It's time we take a step back. We are better than this, America.
In the inflammatory politics of our day, we have forgotten something bigger. We've forgotten that all the way from fledgling colonies to powerful united states, as a people, we agree far more than we disagree.
Democrat or Republican, we want to see the hungry fed, the sick treated, the innovator empowered, the young educated and our country defended. We share the belief that, despite our vices, America holds the potential to do good. The potential to lead a world of dreamers. To entertain, invent and explore. For two centuries, we've done that. One hundred years ago we showed the world how to fly. Only 50 years ago, we sent a man to the moon. And just last week an American immigrant laid out designs that would revolutionize travel again.
We know from studying our own history that action is required to advance a nation. Great pontificators don't change things. We also know from our history that two thoughtful political parties can govern. Rigid ideologies don't propel things.
Despite those lessons, today we are stuck. Our two competing political parties behave like tribal factions. Compromise has been made into a dirty word, despite Thomas Jefferson's advice that, "Every man cannot have his way in all things. If his opinion prevails at some times, he should acquiesce on seeing that of others preponderate at other times. Without this mutual disposition we are disjointed individuals, but not a society."
A country with antiquated immigration policy, decaying infrastructure and gluttonous public debt cannot lead for long. Now we are learning the painful lessons that a country with a government as divided as ours cannot lead at all.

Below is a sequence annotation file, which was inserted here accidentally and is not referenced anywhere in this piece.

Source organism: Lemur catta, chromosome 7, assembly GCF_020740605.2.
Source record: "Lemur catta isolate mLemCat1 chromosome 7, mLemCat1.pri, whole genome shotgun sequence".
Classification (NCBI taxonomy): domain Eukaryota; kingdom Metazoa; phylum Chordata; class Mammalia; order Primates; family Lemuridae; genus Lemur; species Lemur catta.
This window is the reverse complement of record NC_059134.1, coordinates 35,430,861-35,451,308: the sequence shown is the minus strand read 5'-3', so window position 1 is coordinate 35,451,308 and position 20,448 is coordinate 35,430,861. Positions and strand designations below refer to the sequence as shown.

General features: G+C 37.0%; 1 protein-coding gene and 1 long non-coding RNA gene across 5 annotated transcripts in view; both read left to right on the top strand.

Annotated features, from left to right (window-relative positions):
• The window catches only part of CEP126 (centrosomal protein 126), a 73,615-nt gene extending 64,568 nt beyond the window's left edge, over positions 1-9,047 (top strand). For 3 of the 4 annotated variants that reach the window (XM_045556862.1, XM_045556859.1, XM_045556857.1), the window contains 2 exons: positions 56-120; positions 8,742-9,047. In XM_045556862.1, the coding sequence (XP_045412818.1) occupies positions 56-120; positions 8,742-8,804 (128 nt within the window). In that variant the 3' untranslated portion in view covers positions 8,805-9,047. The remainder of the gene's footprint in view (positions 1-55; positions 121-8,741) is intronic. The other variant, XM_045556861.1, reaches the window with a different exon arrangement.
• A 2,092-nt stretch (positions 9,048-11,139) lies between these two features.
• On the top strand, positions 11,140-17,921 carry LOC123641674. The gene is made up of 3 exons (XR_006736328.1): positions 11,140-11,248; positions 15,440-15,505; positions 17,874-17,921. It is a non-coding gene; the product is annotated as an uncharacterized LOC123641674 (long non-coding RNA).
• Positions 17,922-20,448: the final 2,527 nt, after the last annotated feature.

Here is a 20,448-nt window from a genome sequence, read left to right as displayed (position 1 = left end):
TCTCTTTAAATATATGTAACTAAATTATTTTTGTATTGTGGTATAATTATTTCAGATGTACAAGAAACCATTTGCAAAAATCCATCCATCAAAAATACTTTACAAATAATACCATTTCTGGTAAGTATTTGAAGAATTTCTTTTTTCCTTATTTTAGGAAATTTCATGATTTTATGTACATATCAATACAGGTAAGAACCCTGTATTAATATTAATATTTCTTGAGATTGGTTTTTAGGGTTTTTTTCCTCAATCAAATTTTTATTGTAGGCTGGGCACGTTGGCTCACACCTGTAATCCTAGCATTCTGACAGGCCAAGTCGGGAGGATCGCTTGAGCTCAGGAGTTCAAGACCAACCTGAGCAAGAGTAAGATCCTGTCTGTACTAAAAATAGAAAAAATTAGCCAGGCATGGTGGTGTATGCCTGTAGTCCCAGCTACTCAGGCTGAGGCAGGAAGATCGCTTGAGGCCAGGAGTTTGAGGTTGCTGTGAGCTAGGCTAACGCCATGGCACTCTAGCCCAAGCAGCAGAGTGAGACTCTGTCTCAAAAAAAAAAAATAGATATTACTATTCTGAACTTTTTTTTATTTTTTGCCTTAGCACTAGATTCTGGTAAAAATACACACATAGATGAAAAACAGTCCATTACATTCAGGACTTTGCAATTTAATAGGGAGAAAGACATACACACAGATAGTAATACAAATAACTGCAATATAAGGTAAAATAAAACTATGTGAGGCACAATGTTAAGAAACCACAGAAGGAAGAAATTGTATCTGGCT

This is where the frustration of the American people lies. While our politicians continue to look for reasons to remain diametrically opposed on party lines, working-class Americans work, worship and socialize shoulder to shoulder with people different than them. But they find a way to get along. Outside of Washington, life is not caucused into Democrats and Republicans trying to devise a strategy to get everything they want. Real people are trying to make ends meet and trying to make a better way for their children. Even if it is not perfect.
Most of us agree that Democrats and Republicans should try harder to work together, to find more common ground. We are even learning it may require more courage to take a step toward our opposition than it does to stand still in defiance. We just cannot seem to agree on who is supposed to take the first step.
The stage is set for someone or some party to take action from a position of strength. Despite being represented by a party in decline, there has never been a better time than now to make the case for smaller government and the conservative cause.
From the NSA's troubles to widespread fraud within the food stamps program, the continued failures of our bloated federal government have presented an historic occasion to advocate for a more decentralized approach to government. For more state level control and experimentation.
But if the Republican Party continues to shrink, caught somewhere in between big free market ideas and silly litmus tests, we will miss the opportunity to lead.
At some point the party in the position of strength has to decide whether it believes hate or love is more likely to inspire our country to new heights. I believe it is love, along with committing to renewed respect for each other.
Already too far entrenched, some people won't consider taking a step back. And that's OK, because in this country we are uniquely entitled to strongly held opinions. But consider the approach that my political mentor, Sen. Tom Coburn, R-Okla., has taken. When Oklahomans began to question their staunchly conservative senator's closeness to his friend President Barack Obama, Coburn responded, "how better to influence somebody than to love them?"
Weston Wamp is the president of Wamp Strategy and director of communications for Lamp Post Group.